My strong-personality son finished that bad-test-day with some words beyond his years. As evening approached, he quietly came to me and said, “Mom, do you know you are not like other moms? All my friends get into trouble for bad grades. You and Dad are the only ones I know who would tell me something like you did today. If you had punished me for my grade, I wouldn’t have wanted to try harder next time; I wouldn’t have wanted to try at all.”

I guess I, too, had a dad who was not like other dads. He helped me get an A in things that matter.

Blessings,

Terri

Col 3:23 “Whatever you do, work at it with all your heart, as working for the Lord, not for human masters…”

Dad n me

Dad and me, chillin’. 

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A Cookie Kind of Grace

Para español, haga clic aquí.

Dear Lindsey,

One mother bragged, “My son spent a thousand dollars on me, buying me a new coat!”

Another topped, “Well, my son spent tens of thousands on me, buying me a new car!”

“Really? That’s nothing!” said a third, “My son spends hundreds of dollars every WEEK talking to a therapist about nothing but ME!”

I have felt like that third mother sometimes – it might be my kids saying it one day!

Whether they were good, bad or ugly, parents leave indelible prints on our lives. Recently losing my amazing father four years after my mother has left some holes in my heart for sure. When parents pass the baton, it feels like a heavy responsibility to hold, while the foundation on which we stand has just gained a giant HOLE!  Although my dad’s public “celebration of life” is waiting out the pandemic’s ban on gatherings and traveling, nothing stops me from writing some things about Dad to celebrate! I figured I could catch up in writing a few memories to YOU!

Dad’s are important. Duh.

“In an analysis of over 100 studies on parent-child relationships, it was found that having a loving and nurturing father was as important for a child’s happiness, well-being, and social and academic success as having a loving and nurturing mother.” I have heard that a father’s relationship with his daughter may have the single most relational impact on her view of her Heavenly Father. Yet, research indicates that, among other advantages, sons who feel a closeness and warmth with their father are twice as likely to enter college and 80 percent less likely to be incarcerated. I don’t say all these things to say mothers aren’t important, but just to celebrate the man I called, “Dad,” because I had a great one!  I am grateful for his impact on my life;  he gave me every advantage in the book. I always wanted a husband who would influence my children the same way. (And God blessed me with him!).

To kick off my “celebration of Dad’s life,” let’s start with the “peanut butter cookies” story, since it’s a favorite. I have told it before when Shouting Out to Dads, but I was surprised how many mentioned it to me when hearing of my recent loss. This great memory not only makes me want to be a better person, but teach my kids what “grace” really means.

 

Dad Grace

It was a “bad” day when I was a teen. I had wanted to give my brothers a special treat of PB cookiespeanut butter cookies. (I was always such the perfect sister and the innocent victim in every story…because I am the one writing it today; ha! It didn’t hurt that peanut butter cookies were my favorite, too.) I prepared the dough and put the cookies into the oven, and per normal went to kill the 8-minutes of cooking time playing the piano. The piano must have been louder than the kitchen timer, because the cookies ended up burning. I had put too many in the oven, too, so most of the batch was instantly ruined. Of course my brothers came into the kitchen at that exact moment, while the stench of the burn choked any house occupants. I was embarrassed.  They laughed, asking if I was using the smoke detector as my timer again. One grabbed a cookie and headed outside, saying he was going to play hockey with it – “anyone want to join me?” he yelled back.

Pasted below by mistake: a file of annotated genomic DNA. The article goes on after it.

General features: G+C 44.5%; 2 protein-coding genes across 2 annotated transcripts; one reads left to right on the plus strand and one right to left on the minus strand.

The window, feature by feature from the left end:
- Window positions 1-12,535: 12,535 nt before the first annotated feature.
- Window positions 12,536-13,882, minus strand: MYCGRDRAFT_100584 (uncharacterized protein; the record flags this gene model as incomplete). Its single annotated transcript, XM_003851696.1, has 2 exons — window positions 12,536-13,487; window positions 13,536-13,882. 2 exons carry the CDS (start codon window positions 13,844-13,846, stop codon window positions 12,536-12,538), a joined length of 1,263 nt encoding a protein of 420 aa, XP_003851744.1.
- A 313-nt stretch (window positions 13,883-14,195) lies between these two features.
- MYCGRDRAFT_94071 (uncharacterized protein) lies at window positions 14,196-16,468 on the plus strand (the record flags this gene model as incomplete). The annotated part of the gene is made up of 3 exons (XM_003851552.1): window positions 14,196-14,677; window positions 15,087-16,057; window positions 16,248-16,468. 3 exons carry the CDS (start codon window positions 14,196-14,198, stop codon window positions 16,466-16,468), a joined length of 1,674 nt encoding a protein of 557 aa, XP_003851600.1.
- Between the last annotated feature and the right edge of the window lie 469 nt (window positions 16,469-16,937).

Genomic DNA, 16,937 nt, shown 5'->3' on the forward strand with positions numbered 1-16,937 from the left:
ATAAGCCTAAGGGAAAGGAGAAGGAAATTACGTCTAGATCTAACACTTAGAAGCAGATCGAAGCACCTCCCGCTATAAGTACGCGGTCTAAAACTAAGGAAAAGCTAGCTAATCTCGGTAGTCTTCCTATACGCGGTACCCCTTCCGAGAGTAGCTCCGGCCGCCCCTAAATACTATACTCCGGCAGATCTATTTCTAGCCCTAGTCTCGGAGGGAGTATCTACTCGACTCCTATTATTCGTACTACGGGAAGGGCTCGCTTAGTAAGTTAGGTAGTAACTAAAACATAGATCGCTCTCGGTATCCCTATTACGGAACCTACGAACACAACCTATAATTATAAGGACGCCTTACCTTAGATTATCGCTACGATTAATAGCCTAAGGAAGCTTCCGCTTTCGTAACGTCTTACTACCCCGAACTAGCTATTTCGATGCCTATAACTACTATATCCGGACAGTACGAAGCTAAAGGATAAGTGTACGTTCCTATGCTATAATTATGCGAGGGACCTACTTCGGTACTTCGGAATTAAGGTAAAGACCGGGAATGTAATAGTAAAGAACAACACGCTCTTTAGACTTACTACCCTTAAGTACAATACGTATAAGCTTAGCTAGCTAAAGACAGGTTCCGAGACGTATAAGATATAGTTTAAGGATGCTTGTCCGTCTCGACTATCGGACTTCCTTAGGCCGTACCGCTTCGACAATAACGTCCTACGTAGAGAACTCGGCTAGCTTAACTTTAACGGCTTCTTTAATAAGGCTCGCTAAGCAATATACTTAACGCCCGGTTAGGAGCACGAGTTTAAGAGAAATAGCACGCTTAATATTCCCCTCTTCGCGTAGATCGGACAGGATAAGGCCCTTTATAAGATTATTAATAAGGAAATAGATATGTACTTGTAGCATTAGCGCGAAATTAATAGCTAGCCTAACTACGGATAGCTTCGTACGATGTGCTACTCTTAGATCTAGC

It was then that my father returned from his long day at work. I sat, dejected, ready to hear the words of shock from him too, as I lamented my error. My father (silently of course) walked over to the cookie trays which were still cooling (smoking?) on the counter, scanned the goods, grabbed a cookie and stated, “Great! Someone finally made cookies just the way I like them!”  He proceeded to eat burnt cookie after burnt cookie, like Cookie Monster in bliss. My face softened to a grin.  I don’t know what kind of work day my dad had had at the glass-making facility, but I know what kind of day he helped me to have.

In my adult years when I reminded him of this story, he claimed he didn’t remember it. That’s just who he was. And it’s who I want to be: someone willing to happily eat burnt cookies, taking seen and unseen burdens off of someone else. That’s grace. That was my DAD!!

Love ya, miss ya,

Terri

grace |ɡrās| noun: 

      1. courteous goodwill:
      2. (in Christian belief) the free and unmerited favor of God, as manifested in the salvation of sinners through Jesus Christ .
boatdad

Dad 1935-2020

 

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Shout Out to Dads!

Dear Lindsey,

You probably remember from my recent post, “Shout Out to Moms!” that I love audience participation and would love to hear from YOU. This time, I would love to Continue reading